Days 38 to 40 of the Covid-19 Emergency in Cuba: Under the Bed

Long lines and shortages at state markets lead many to opt for the black market. (14ymedio)

14ymedio bigger14ymedio, Yoani Sánchez, Havana, 30 April 2020 — These are days of risk to health and freedom. The Cuban government is taking advantage of the Covid-19 emergency situation to further curtail the right to free expression, but also to hold “show” trials that are more circus than justice. At the center of this attack is the black market, the alter ego of Castroism.

Yesterday a neighbor told me that pork would “drop” at 47 CUP (Cuban pesos, less than $2 US) per pound, brought directly from Artemis. I smelled, in the air… not cracklings, but danger. “Thanks, but these days I can’t buy a pin under the table,” I said bluntly, and I’m not exaggerating. It is a rare night that the TV news does not feature cases of the diversion of state resources and unsuspecting buyers sentenced to heavy prison terms.

These types of topics dominate the news as products become scarce and the lines to buy food lengthen, with the apparent aim of removing the responsibility for the shortages from the authorities and putting it on the shoulders of a few thieves and informal merchants. However, in a country immersed in the clandestine economy, a large part of the population is involved in acts of this type, although they do not confess it.

I remember the first expressions relating to the black market that I learned before I was ten years old. If someone said they had “three meters of red cloth,” I already knew that they were offering three pounds of beef. “They gave me flour,” said a nearby neighbor when the powdered milk arrived, and “an ugly anthill has appeared in the house” was someone else’s code to announce that she was selling coffee.

Metaphors and similes mask a world in which we Cubans have lived for decades and from which we cannot separate. In our existence, the role of the black market is such that it is almost impossible to find someone who can boast of never having resorted to these informal networks. If the person who has never stooped to buying something illegally was urged to throw the first stone, not even a pebble would fly.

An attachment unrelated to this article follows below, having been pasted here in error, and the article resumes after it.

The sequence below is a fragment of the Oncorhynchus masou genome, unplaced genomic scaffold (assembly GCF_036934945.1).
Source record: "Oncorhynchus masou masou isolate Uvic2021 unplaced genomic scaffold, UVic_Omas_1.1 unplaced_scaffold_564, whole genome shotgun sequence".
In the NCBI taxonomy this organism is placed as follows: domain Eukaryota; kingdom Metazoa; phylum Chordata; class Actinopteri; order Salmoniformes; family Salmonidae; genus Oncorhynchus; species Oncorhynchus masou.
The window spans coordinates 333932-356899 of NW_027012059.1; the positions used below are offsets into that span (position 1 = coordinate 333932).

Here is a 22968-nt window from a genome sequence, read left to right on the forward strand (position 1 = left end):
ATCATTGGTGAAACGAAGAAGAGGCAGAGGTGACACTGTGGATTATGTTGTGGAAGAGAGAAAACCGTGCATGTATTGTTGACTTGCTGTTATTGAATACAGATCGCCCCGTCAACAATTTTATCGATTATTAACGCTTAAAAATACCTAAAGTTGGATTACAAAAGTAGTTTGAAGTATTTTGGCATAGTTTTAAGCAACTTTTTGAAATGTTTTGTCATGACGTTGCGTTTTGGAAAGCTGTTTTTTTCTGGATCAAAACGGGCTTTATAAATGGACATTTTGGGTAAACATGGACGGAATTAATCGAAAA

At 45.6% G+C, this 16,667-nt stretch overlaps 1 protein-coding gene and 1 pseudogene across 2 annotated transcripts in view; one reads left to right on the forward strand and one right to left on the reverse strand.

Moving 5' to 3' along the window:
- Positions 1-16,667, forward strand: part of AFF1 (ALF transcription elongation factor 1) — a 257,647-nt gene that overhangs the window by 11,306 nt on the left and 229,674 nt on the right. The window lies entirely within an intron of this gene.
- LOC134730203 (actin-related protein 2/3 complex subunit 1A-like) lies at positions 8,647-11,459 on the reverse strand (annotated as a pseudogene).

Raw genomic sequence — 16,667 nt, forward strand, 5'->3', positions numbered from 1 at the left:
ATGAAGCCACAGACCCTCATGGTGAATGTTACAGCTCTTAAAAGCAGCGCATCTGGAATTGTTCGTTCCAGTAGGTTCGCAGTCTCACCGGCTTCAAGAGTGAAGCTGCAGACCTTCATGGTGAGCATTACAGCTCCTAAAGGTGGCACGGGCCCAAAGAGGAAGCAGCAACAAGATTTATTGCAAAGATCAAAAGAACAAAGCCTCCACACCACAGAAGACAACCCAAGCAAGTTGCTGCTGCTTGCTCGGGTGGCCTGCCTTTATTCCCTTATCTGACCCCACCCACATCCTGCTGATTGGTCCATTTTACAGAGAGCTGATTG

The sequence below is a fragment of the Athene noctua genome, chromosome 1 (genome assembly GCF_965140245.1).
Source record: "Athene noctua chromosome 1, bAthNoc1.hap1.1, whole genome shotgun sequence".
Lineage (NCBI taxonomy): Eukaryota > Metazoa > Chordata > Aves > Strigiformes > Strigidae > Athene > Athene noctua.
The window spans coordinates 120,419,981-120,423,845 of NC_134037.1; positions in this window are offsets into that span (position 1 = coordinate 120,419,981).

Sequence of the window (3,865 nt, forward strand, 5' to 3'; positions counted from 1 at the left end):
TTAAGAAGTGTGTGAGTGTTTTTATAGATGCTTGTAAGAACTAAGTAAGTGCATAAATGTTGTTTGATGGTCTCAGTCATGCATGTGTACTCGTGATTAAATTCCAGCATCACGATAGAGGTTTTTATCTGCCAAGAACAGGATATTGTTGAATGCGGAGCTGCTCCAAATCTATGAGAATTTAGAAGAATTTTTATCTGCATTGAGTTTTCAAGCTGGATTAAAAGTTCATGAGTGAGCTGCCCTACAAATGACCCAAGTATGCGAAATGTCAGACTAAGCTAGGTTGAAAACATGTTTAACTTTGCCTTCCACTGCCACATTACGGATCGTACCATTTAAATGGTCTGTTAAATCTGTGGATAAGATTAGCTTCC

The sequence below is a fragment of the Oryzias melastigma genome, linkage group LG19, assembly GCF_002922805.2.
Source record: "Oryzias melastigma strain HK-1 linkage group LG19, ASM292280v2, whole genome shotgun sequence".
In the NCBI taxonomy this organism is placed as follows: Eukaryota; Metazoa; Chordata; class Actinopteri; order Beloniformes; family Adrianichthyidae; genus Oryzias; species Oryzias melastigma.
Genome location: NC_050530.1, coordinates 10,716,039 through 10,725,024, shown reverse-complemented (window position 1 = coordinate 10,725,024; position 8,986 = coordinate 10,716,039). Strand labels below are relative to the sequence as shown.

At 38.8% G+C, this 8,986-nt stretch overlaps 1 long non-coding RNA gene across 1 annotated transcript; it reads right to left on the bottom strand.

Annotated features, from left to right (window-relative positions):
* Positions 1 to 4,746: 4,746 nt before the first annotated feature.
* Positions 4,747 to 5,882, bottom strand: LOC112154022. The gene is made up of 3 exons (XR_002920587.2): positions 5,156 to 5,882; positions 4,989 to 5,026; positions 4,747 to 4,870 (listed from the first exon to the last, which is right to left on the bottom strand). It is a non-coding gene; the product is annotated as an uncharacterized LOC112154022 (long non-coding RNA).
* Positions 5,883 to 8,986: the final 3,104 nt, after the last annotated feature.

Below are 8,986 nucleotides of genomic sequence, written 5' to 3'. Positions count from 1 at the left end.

Every once in a while, the Plaza of the Revolution takes measures against that deep Cuba where everything is for sale, from medicines to passing grades to get by in school. These are cyclical turns of the screw that give the impression that informal traders and the diversion of state resources have “gone too far,” but they barely manage to move the surface of the waters of an underworld that, on this island, is as deep as the ocean.

In the midst of one of these windstorms, we must redouble our caution.

A friend told me that she called an illegal detergent vendor who had saved her in previous crises. “I am under the bed until the pandemic passes,” replied the merchant, half-joking half-fearful. I liked the phrase because in the midst of all these tensions, we are at risk of losing that popular humor that manages to mock even death. Imagining a whole people hiding under their mattresses wrenched a smile from me, in the midst of the arduous task of searching for food.

While waiting outside the Youth Labor Army market near my house, I imagined 11 million people crowded together in the narrow space under a bunk. Holding their breath and peering out at a pair of boots and military pants as they walk around the room looking for anyone who has bought at least one illegal aspirin.

It was my turn to enter the market and I kept laughing to myself about the image. I got some carrots, beets and a packet of birdseed. Doves, blackbirds, the occasional mockingbird and little sparrows frequently come to our balcony to eat. At least they will have their guaranteed food for the next few days, without having to dive into the dangerous waters of the black market.


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